When it comes to typical armoured troop practices, such as how they were painted, etc. it's pretty much unknown in written English works. It may be virtually unknow at all. A lot of any of this information and experience was lost in the collapse of 1940, The best most of us can get is to look at photos and imagine how what we see was created. For the hard-edged camo schemes it is generally assumed to have been brush painted at the time. The use of masks to allow air sparaying is highly unlikely. If it has a hard edge, it's almost guaranteed to have been brush painted.

I have seen a couple of books, in Engish regarding the various French armoured formations, but that information is neither rich nor exceptionally detailed. I have seen some significant books and unit histories i French bookstores, but they are all in French and some, I'm very sure are loooong out of print.

Paul
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Posted: Friday, April 03, 2020 - 10:35 AM UTC
I agree with your assessment about the brush painting back then. Ford was brush painting cars, so I doubt the French army was using spray guns.
Lada_Niva
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Posted: Tuesday, April 14, 2020 - 04:22 AM UTC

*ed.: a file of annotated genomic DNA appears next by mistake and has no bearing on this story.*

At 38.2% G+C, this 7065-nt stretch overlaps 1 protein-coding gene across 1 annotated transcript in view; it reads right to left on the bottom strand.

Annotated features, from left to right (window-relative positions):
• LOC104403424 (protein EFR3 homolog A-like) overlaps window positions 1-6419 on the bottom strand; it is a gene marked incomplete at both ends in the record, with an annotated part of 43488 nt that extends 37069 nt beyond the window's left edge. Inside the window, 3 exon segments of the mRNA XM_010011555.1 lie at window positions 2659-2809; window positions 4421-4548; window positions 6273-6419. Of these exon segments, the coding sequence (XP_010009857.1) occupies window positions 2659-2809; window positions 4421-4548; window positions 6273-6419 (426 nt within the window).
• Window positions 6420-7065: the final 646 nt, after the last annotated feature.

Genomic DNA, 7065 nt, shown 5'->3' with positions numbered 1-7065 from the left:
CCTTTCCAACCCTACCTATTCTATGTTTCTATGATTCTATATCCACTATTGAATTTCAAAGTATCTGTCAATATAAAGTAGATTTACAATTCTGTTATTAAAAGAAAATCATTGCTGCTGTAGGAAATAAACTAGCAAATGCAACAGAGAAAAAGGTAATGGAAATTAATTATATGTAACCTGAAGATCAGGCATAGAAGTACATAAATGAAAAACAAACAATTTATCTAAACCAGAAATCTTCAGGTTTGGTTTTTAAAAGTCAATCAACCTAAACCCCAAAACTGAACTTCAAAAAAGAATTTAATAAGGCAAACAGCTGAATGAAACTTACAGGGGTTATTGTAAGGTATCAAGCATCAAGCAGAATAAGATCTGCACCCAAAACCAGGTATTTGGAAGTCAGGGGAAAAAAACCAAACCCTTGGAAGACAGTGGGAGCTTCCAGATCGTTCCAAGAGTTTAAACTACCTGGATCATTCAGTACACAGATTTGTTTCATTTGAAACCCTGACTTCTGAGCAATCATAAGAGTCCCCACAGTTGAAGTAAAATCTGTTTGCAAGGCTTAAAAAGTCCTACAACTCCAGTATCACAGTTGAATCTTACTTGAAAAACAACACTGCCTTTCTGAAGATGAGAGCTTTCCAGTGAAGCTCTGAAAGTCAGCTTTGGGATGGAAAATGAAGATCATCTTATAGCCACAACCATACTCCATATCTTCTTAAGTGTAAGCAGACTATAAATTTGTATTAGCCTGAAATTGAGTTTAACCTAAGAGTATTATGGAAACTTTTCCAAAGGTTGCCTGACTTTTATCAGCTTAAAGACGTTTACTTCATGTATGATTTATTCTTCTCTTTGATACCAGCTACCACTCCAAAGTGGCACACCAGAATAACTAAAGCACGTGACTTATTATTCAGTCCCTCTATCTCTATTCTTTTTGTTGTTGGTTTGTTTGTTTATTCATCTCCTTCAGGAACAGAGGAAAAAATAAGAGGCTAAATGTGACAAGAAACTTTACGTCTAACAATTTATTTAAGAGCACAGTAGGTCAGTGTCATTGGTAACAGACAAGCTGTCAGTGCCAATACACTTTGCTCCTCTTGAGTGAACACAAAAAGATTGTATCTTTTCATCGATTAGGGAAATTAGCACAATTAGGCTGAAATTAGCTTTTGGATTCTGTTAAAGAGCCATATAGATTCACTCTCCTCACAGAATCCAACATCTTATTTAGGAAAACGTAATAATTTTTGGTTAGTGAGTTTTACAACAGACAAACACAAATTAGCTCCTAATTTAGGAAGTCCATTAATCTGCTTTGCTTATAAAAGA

Thank you all for replying to my post. I didn't really thought of this post anymore, because I'm nearly finished by now with my current project. And I'm also working hard on my own subreddit. So, didn't really get to this again. But I have found where I found the footage or a shot of where the French are actually spraying the paint on a turret. I didn't really know where I saw it but here it is: Footage of a factory worker spraying paint on a turret Look at: 8:52 of the video and you will a second or so, that they are spraying paint on the turret.
I hope to be getting more active here as soon as possible. But can't really find the time really to do all these things at such a fast rate.
CMOT
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ARMORAMA
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Posted: Tuesday, April 14, 2020 - 04:41 AM UTC
The Link below may help with some details.
Bovington Somua
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Posted: Tuesday, April 14, 2020 - 04:44 AM UTC
The use of spray guns is mentioned twice in this article dealing with B1Bis camo schemes :

https://www.chars-francais.net/2015/index.php/marquages-camouflages/b1-bis-camouflages

H.P.